September 30, 2019 — Today is the birthday of legendary actress Angie Dickinson. Her given name was Angeline Brown, but the name for which she is better known came from her first husband, semi-pro football player Gene Dickinson.

Angie was born in Kulm, in southeast ND, where her father ran the Kulm Messenger. The family also lived in nearby Edgeley. Once a week, their father ran movies, and Angie developed an early fascination with stardom. It was her father’s drinking problem that inadvertently led to her acting career when Angie’s mother picked up the family and moved them to Burbank, CA.

Angie was eleven at the time of the move. Pictures of her as a teenager show a blond beauty whose unique eyes made her appear innocent and vulnerable. According to reports, she was also boy crazy. And smart. When she was a senior in high school, she won the Sixth Annual Bill of Rights Contest. She was toying with the idea of becoming a writer, like her father, but after finishing college, she got stuck working as a secretary in an airplane parts factory.

Everything changed in 1953, when she impulsively entered the local Miss America contest and took 2nd place. She followed that by appearing on a TV show called “Beauty Parade,” in which she won the competitions of the week, the month, and finally for the year. A role on the “Colgate Comedy Hour” followed, along with minor roles in small movies, including westerns.

Dickinson’s big break came for her role as “Feathers” in a 1959 John Wayne film called Rio Bravo. The book, Swingin’ Chicks of the ‘60s, says the movie “made her a star and confirmed her strengths as a spunky, beautiful, self-assured woman who wasn’t intimidated by a cast full of tough guys... Combining brains and beauty, style and independence, she’s always managed to convey both sexiness and strength in her movies, among which are several ‘60s classics.”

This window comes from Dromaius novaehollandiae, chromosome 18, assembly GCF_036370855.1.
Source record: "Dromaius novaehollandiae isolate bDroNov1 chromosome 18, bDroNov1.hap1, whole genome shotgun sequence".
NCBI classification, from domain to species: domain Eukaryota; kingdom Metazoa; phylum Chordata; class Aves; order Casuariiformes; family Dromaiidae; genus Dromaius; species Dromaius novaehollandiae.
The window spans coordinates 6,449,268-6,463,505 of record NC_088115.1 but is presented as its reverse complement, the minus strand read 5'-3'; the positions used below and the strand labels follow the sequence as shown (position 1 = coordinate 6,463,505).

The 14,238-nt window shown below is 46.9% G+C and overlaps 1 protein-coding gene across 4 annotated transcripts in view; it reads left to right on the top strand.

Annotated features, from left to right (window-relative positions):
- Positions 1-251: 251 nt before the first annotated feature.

In 1963, Universal Studios had her legs insured for a million dollars. Twenty years later, those same legs were featured on a “memorable” billboard for California Avocados. She turned down the role of Crystal Carrington in the nighttime soap, “Dynasty,” and also turned down Playboy magazine when they asked her to pose for a centerfold after she had already turned 50.

Dickinson has been nominated for a host of awards; her own television series, Police Woman, earned her a Golden Globe. In addition to countless television appearances, she also has been in more than 85 movies, including Point Blank and Dressed to Kill. She starred in the original version of Ocean’s Eleven and then reappeared in the 2001 version of the film as... herself.

Angie once said, “My mother was against me being an actress – until I introduced her to Frank Sinatra.” Of her 10-year intermittent relationship with Sinatra, she once said, “He has a way, a magical way; it’s not just the blue eyes and their very color, but the way they look at you. You feel very, very comfortable. And he doesn’t ignore you when he’s in the company of others.”

A whirlwind romance led to her 15-year marriage to composer, Burt Bacharach. They divorced in 1980 during her chaotic days on Police Woman. Although she has never remarried, she has had no shortage of interesting admirers, including talk-show hosts Johnny Carson and Larry King, musicians Billy Vera and Julio Iglesias, and newsman Harry Reasoner.

“Dakota Datebook” is a radio series from Prairie Public in partnership with the State Historical Society of North Dakota and with funding from the North Dakota Humanities Council. See all the Dakota Datebooks at prairiepublic.org, subscribe to the “Dakota Datebook” podcast, or buy the Dakota Datebook book at shopprairiepublic.org.

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